Obviously, a paper dress or paper shoes wouldn’t be very practical. Origami has inspired several fashion trends, however. The same techniques used to fold paper have been used to make pleats and decorative fabric folds in blouses, skirts, dresses, and more.
Examples of Origami in Fashion
Issey Miyake was one of the first designers to explore how origami could influence design. He combines his Japanese heritage and training in Western couture to create modern looking clothes that are both high tech and fun. His website has examples of how origami is incorporated into his 132 5. ISSEY MIYAKE collection, which was developed using a mathematical algorithm and recycled PET products to create designs embodying the ideas of regeneration and recreation.
Vogue reported in 2014 that origami seemed to be a hot trend. Prada, Salvatore Ferragamo, Gucci, and Proenza Schouler had all showcased designs with origami-inspired pleats in their recent runway shows.
For those of us interested in clothing for everyday wear, a quick look through the outfits featured on Polyvore reveals several origami-inspired fashion ideas.
Other examples of origami in fashion include:
- Designer André Lima presented his Spring 2009 collection and fashion bloggers instantly noticed the resemblance between the bold geometric designs and traditional origami animals such as the rabbit, butterfly, penguin, and peacock.
- Marchesa dresses in the Spring/Summer 2010 collection had a few origami floral embellishments. In a Vogue interview, designer Georgina Chapman described the collection as sensual and romantic with distinct Japanese/Asian overtones.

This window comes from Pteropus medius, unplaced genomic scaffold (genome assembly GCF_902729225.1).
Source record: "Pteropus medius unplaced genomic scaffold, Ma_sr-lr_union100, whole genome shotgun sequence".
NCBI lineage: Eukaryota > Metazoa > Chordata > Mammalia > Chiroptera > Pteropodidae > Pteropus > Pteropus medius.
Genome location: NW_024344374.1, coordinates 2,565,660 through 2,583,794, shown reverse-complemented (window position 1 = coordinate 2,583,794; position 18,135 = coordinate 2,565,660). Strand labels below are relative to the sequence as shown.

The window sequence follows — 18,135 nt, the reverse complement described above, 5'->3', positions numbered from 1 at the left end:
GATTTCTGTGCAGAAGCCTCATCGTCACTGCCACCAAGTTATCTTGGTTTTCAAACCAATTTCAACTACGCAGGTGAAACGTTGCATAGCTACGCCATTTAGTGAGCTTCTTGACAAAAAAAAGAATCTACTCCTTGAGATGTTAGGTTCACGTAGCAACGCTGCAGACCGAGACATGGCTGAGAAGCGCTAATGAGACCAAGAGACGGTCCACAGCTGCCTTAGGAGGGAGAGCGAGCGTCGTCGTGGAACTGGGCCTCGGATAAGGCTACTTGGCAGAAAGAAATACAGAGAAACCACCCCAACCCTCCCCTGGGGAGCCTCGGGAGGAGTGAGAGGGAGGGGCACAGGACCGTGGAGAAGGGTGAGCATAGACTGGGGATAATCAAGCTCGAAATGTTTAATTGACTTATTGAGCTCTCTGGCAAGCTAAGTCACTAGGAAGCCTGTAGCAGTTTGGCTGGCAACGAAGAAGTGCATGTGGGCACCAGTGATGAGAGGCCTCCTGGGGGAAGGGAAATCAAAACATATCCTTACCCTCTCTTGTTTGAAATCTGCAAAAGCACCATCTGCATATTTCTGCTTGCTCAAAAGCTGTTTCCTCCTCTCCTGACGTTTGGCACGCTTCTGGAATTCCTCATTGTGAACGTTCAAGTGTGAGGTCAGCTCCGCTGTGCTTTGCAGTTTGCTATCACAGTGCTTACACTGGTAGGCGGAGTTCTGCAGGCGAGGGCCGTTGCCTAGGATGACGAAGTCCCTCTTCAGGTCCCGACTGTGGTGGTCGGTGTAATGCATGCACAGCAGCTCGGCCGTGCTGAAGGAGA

- In Spring 2016, Sid Neigum showed off his 'Origami Inspired' Collection at London Fashion Week.
- Lea Freni's "Fibonacci skirt” is part of the spring/summer 2015 collection of VOGEL, the skirt is modeled after an origami folding pattern.
Anyone who has ever tried fabric origami knows that folding fabric is a completely different experience than folding paper. Different types of fabrics react differently to folding, which means that fashion designers interested in origami-inspired creations need to choose fabric wisely.
In his thesis, Origami in Fashion, Chia-Lin Wu found that silk worked best for creating origami designs. After testing a variety of fabrics, Wu concluded that dupioni silk was lightweight with a texture like paper that could hold folds very well while withstanding the heat of the iron. Silk organza gave designs a pleasant sheen and folded well by hand because of the fabric’s good memory, but could not withstand a hot iron.
Even when fashion designers do experiment with paper apparel, they’re not using anything that resembles traditional origami paper. In her 2013 collection of dresses, designer Julie Waibel used Tyvek, a synthetic paper that is lightweight, tear-proof and waterproof. A colored gradient was printed on the paper before folding, adding additional visual interest to her designs for fashion brand Bershka's shop windows in Paris, Milan, London, Istanbul, and Mexico City. Dezeen has a gallery of photos of Waibel's dresses on its website.